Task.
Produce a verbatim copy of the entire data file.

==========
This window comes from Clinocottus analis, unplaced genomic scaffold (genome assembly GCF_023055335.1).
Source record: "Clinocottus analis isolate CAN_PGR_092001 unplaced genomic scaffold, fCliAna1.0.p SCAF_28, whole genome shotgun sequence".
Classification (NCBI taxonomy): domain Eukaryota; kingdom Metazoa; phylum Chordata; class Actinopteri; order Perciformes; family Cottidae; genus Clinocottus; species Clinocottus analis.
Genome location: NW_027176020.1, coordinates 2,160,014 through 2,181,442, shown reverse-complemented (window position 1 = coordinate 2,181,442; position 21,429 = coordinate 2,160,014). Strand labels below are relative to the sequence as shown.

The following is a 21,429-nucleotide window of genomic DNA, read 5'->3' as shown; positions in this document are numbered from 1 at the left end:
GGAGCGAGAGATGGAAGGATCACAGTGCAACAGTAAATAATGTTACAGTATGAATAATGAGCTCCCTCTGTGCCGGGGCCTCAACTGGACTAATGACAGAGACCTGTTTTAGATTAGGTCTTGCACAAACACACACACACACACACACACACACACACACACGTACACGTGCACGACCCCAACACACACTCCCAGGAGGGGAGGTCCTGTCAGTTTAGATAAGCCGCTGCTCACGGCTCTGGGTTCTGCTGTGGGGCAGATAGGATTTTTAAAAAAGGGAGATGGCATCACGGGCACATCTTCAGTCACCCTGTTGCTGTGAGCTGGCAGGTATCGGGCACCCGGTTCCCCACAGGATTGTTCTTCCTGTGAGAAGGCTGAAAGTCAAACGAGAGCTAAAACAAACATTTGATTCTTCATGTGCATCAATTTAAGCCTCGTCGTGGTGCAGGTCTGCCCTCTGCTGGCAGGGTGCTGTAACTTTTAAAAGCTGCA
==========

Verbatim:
This window comes from Clinocottus analis, unplaced genomic scaffold (genome assembly GCF_023055335.1).
Source record: "Clinocottus analis isolate CAN_PGR_092001 unplaced genomic scaffold, fCliAna1.0.p SCAF_28, whole genome shotgun sequence".
Classification (NCBI taxonomy): domain Eukaryota; kingdom Metazoa; phylum Chordata; class Actinopteri; order Perciformes; family Cottidae; genus Clinocottus; species Clinocottus analis.
Genome location: NW_027176020.1, coordinates 2,160,014 through 2,181,442, shown reverse-complemented (window position 1 = coordinate 2,181,442; position 21,429 = coordinate 2,160,014). Strand labels below are relative to the sequence as shown.

The following is a 21,429-nucleotide window of genomic DNA, read 5'->3' as shown; positions in this document are numbered from 1 at the left end:
GGAGCGAGAGATGGAAGGATCACAGTGCAACAGTAAATAATGTTACAGTATGAATAATGAGCTCCCTCTGTGCCGGGGCCTCAACTGGACTAATGACAGAGACCTGTTTTAGATTAGGTCTTGCACAAACACACACACACACACACACACACACACACACACGTACACGTGCACGACCCCAACACACACTCCCAGGAGGGGAGGTCCTGTCAGTTTAGATAAGCCGCTGCTCACGGCTCTGGGTTCTGCTGTGGGGCAGATAGGATTTTTAAAAAAGGGAGATGGCATCACGGGCACATCTTCAGTCACCCTGTTGCTGTGAGCTGGCAGGTATCGGGCACCCGGTTCCCCACAGGATTGTTCTTCCTGTGAGAAGGCTGAAAGTCAAACGAGAGCTAAAACAAACATTTGATTCTTCATGTGCATCAATTTAAGCCTCGTCGTGGTGCAGGTCTGCCCTCTGCTGGCAGGGTGCTGTAACTTTTAAAAGCTGCA